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Monthly Footfall Summary - July 2020

The following analysis contains data for the devices at S.C. Fuller (reopened 15th June) and Renee’s Health Food Store (remained open throughout lockdown).

  • From the 4th July 2020 (week 27), the majority of businesses in the retail and leisure sector were permitted to reopen with theatres, nightclubs and gyms being some of the few exceptions.
  • These further restrictions being lifted, together with a decline in the presence of the virus has led to further increases in footfall across Dorking in the month of July.
  • When comparing the footfall to the weeks of June we can see how much footfall is now increasing month-on-month throughout lockdown, however as the weeks are progressing, this increase is slowing.

Key Retail Metrics – Proportion of businesses not open (as of 4th July)

  • With much of the leisure sector reopening on the 4th of July, some businesses such as gyms, nightclubs and nail salons were still forced to remain closed.
  • If we look at the proportion of these businesses that are located in Dorking town centre, they make up 4.6% of the total retail and leisure stock, around 1% less than the South East and GB average.
  • This puts Dorking in a similar position compared to other town centres in regards to risk levels within the town centre.
  • Not only will these businesses have to delay reopening, but when they do open, they will have to adapt their processes to ensure they meet guidelines around safety.

Overall footfall volume

  • Figure 2 shows the weekly footfall throughout the month of July for active footfall devices.
  • The volume of footfall at these locations more than doubled when compared to the volumes seen during the initial lockdown period (week 13 and week 14).

Week-on-week change in footfall

  • Figure 3 shows that throughout July, footfall increased each week with the lockdown restrictions easing further at the start of July a key driver of this change.
  • Despite this, the rate of increase slowed towards the end of the month, and then started to decline at both locations in week 31.
  • This decline could be a result of very hot weather making people more likely to spend time in other places other than the town centre such as leisure destinations or nearby parks, and potentially due to the novelty of the restrictions easing beginning to pass.

Daily footfall profile

  • Figure 4 shows the average footfall profile throughout the day at the 2 device locations in 2019 and July 2020.
  • The 2019 graph appears to have a small peak around 12-1pm and then a slightly smaller peak between 3-4pm. In July 2020, the curve is similar but appears a lot smoother with the highest footfall still between 12-1pm, but less of a dramatic spike than the 2019 average.
  • This could be a result of those who are working from home taking their lunch breaks in their houses, as opposed to coming out to the town centre to pick up some food on their break and then heading back to work, which would lead to a reduction in the midday footfall.
  • The 2019 chart also tracks a sharper increase from 7-9am than the July 2020 profile.
  • This could also be a result of more people working from home, which would reduce the morning commute foot traffic.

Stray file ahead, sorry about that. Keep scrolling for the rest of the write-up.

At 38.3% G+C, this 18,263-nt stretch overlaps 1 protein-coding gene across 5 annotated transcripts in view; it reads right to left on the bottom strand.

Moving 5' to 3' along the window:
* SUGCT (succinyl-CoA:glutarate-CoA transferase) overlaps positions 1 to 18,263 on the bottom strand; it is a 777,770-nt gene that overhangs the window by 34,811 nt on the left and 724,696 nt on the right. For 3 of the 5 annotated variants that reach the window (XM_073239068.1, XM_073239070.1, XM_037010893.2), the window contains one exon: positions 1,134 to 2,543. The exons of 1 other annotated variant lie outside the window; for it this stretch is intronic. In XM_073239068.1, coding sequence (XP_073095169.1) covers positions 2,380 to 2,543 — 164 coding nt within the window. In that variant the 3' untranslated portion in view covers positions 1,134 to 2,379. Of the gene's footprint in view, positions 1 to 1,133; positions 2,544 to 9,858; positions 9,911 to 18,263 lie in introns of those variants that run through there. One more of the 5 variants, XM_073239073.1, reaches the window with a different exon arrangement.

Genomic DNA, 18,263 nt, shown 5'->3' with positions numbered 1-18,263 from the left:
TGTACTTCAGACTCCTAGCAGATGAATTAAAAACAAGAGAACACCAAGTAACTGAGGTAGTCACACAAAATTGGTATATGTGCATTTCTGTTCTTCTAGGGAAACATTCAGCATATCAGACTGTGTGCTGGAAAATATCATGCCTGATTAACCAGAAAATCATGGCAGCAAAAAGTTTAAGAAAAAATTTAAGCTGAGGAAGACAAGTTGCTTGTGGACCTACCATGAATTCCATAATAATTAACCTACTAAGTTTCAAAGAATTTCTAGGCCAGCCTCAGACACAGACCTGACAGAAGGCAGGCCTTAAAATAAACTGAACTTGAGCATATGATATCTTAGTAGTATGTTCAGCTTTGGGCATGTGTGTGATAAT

• The reduced opening times for many stores would also impact the footfall profile as footfall is concentrated in the middle hours of the day.
  • The July 2020 curve now resembles that of a smooth bell curve which is usually typical of shopping focused destinations.

Footfall across days of the week

  • Figure 5 shows that in July 2020, footfall was more evenly spread throughout the week when compared to 2019.
  • Compared to weekdays in July 2020, Saturday only saw around a 2% increase, before dropping considerably on Sunday.
  • In 2019, footfall was low Monday to Thursday with a large percentage of the weekly footfall on Friday and Saturday, followed by a drop in footfall on Sunday.
  • This levelling out of footfall throughout the week will again be due to the lockdown restrictions that have been in place and people being less likely to return to the high street for non-essential trips.
  • This could also be due to shoppers choosing to head towards the town centre on days that they think will be quieter, as to reduce the number of people they encounter.
  • This is highlighted even more clearly if we compare the Monday-Thursday footfall with Friday-Sunday footfall as a share of the total footfall throughout the week.
  • Figure 6 shows that the share of Monday-Thursday footfall has increased by nearly 10% compared to the 2019 average. We predict that this may increase further in August with the “Eat Out to Help Out” scheme that offers discounts at restaurants from Monday to Wednesday in this month.

Weekly footfall compared to previous month

  • When footfall levels are compared to June, we see that weekly footfall is increasing month-on-month, however as time goes on, this increase is slowing as can be seen clearly in figure 7.
  • This suggests that without any further changes, footfall is likely to continue levelling out and will stabilise with no major fluctuations in weekly footfall. However, the government’s “Eat Out to Help Out” scheme may increase footfall in the first half of the week.

Raw data

LDC_Dorking_July_Footfall_Dashboard

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Dorking Town Partnership
156 South Street
Dorking, RH4 2HF

T: 07377 0966892

E: charlotte@dorkingtownpartnership.co.uk

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